ATM interface 230 will demux the cells arriving from connection 283 and provide them to AAL 220. AAL 220 converts the user information in the cells into the DS0 format. AAL 220 make the conversion so that cells from a particular virtual connection are provided to the assigned DS0 on connection 281. DS0 interface will convert the DS0s from connection 281 into the appropriate format, such as DS33, for connection 280. Those skilled in the art are aware of the techniques for muxing and transporting DS0 signals.

From the above discussion, it can be seen that user information for calls can flow from connection 280 to connection 283, and in the reverse direction from connection 283 to connection 280. DS0 interface 210 and ATM interface 230 provide user information in their respective formats to AAL 220. AAL 220 converts the user information between DS0 and ATM formats based on the assignments from assignment 240. CCM 250 can select the DS0--virtual connection assignments that drive the process.

The ATM Interworking Multiplexer

FIG. 3A shows one embodiment of the mux that is suitable for the present invention, but muxes that support the requirements of the invention are also applicable. Shown are control interface 300, OC-3 interface 305, DS3 interface 310, DS1 interface 315, DS0 interface 320, digital signal processing(DSP) 325, AAL 330, and OC-12 interface 335.

OC-3 interface 305 accepts the OC-3 format and makes the conversion to DS33. DS3 interface 310 accepts the DS3 format and makes the conversion to DS1. DS3 interface 310 can accept DS3s from OC-3 interface 305 or from an external connection. DS1 interface 315 accepts the DS1 format and makes the conversion to DS0. DS1 interface 315 can accept DS1s from DS3 interface 310 or from an external connection. DS0 interface 320 accepts the DS0 format and provides an interface to digital signal processing (DSP) 325.

DS0 interface 320 is coupled to DSP 325. DSP 325 is capable of manipulating the user information to improve transmission quality. DSP processing primarily entails echo cancellation, but could include other features as well. As is known, echo cancellation can be required for voice calls. DSP 325 passes the DS0s through echo cancellers. These echo cancellers must be disabled for calls that do not require echo control. Data calls do not require echo cancellation, and the CCM has the ability to recognize data calls that require an echo canceller to be disabled. The CCM will send a control message through control interface 300 to DSP 325 indicating the particular echo canceller that is to be disabled. The CCM selects the echo canceller based on the CIC in the signaling it receives from the user. After the data call, the CCM sends a message that causes the particular echo canceller to be enabled again for subsequent voice calls. The above technique of applying echo control is preferred, but other means of implementing echo control instructions from the CCM are also applicable.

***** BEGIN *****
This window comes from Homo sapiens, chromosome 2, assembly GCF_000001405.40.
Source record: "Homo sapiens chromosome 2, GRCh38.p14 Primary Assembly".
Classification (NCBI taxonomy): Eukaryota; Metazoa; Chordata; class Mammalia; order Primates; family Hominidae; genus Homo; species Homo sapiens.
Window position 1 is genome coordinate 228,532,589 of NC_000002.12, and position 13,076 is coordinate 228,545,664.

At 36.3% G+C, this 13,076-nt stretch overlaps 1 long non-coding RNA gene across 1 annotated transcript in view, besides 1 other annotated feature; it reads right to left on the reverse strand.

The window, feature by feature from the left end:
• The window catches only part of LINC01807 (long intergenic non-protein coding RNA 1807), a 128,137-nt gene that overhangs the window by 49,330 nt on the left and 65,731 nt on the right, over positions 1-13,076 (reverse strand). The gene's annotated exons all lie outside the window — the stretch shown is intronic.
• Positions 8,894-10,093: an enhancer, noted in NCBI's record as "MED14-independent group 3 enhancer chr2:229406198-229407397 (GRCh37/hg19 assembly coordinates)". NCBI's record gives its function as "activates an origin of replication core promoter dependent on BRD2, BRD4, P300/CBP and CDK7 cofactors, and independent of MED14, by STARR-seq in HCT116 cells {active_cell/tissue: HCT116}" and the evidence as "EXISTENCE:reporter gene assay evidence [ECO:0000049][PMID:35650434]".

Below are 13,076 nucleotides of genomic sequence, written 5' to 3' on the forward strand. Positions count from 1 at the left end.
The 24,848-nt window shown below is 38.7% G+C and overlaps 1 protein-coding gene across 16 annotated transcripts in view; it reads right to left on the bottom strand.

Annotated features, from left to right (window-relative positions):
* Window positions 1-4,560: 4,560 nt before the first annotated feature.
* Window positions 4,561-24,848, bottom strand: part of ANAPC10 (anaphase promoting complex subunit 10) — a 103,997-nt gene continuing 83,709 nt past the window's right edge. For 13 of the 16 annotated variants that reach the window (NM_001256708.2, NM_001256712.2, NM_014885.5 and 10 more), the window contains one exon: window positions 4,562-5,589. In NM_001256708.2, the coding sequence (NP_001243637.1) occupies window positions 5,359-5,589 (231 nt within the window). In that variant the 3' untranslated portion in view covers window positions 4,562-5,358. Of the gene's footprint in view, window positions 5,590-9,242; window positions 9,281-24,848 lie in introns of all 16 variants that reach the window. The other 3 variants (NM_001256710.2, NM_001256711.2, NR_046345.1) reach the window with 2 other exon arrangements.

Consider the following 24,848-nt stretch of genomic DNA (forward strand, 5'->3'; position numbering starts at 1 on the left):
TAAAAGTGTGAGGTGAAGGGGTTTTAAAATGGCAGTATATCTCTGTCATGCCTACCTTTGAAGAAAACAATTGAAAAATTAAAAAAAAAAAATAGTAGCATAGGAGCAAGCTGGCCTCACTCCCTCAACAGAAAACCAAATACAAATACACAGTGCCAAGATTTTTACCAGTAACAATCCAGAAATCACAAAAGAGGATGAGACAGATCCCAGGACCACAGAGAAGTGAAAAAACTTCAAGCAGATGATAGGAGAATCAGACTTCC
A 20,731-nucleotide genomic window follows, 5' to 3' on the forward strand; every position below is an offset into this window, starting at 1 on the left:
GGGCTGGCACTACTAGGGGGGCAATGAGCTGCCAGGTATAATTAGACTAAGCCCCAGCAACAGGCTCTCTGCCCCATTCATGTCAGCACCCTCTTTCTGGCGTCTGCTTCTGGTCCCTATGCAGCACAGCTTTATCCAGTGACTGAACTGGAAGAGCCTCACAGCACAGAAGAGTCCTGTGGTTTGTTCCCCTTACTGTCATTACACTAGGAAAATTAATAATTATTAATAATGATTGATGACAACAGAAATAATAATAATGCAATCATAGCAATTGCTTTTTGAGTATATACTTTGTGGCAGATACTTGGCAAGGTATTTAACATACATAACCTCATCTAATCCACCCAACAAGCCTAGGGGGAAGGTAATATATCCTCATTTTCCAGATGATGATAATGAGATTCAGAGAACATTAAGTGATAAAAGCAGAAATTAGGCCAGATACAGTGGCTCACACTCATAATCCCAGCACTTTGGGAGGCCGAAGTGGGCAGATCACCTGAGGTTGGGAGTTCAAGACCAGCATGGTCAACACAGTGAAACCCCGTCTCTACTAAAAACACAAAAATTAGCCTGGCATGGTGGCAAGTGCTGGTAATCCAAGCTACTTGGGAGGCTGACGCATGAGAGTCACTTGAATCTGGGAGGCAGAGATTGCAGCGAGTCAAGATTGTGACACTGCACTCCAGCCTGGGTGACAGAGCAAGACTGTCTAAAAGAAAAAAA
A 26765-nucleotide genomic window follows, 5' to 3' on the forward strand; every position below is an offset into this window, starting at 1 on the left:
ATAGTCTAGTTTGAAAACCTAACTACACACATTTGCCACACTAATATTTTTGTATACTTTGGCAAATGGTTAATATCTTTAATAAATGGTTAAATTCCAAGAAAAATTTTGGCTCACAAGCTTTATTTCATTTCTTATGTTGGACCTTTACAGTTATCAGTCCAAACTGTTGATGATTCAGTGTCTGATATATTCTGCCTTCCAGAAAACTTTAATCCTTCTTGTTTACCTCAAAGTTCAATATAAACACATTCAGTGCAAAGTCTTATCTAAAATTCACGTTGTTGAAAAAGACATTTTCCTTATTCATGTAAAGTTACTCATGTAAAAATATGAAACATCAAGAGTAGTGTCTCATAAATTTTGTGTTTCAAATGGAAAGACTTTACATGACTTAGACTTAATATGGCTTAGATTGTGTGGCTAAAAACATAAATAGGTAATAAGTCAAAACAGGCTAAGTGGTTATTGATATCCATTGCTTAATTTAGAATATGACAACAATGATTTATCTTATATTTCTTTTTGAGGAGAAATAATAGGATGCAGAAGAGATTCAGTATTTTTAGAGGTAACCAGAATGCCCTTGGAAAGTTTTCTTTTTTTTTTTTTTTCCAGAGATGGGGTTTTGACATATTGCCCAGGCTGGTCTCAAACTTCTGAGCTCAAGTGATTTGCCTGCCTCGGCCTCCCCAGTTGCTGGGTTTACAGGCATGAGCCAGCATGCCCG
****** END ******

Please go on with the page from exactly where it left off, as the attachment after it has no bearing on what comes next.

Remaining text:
In addition to echo control, the CCM and the mux can work to provide other digital signal processing features on a call by call basis. Compression algorithms can be applied, either universally, or on a per call basis. The decibel level could be adjusted for calls form a particular origin or to a particular destination, i.e. where a hearing impaired person may reside. Encryption could be applied on a call-by-call basis based on various criteria like the origination number or the destination number. Various DSP features could be associated with various call parameters and implemented by the CCM through DSP 325.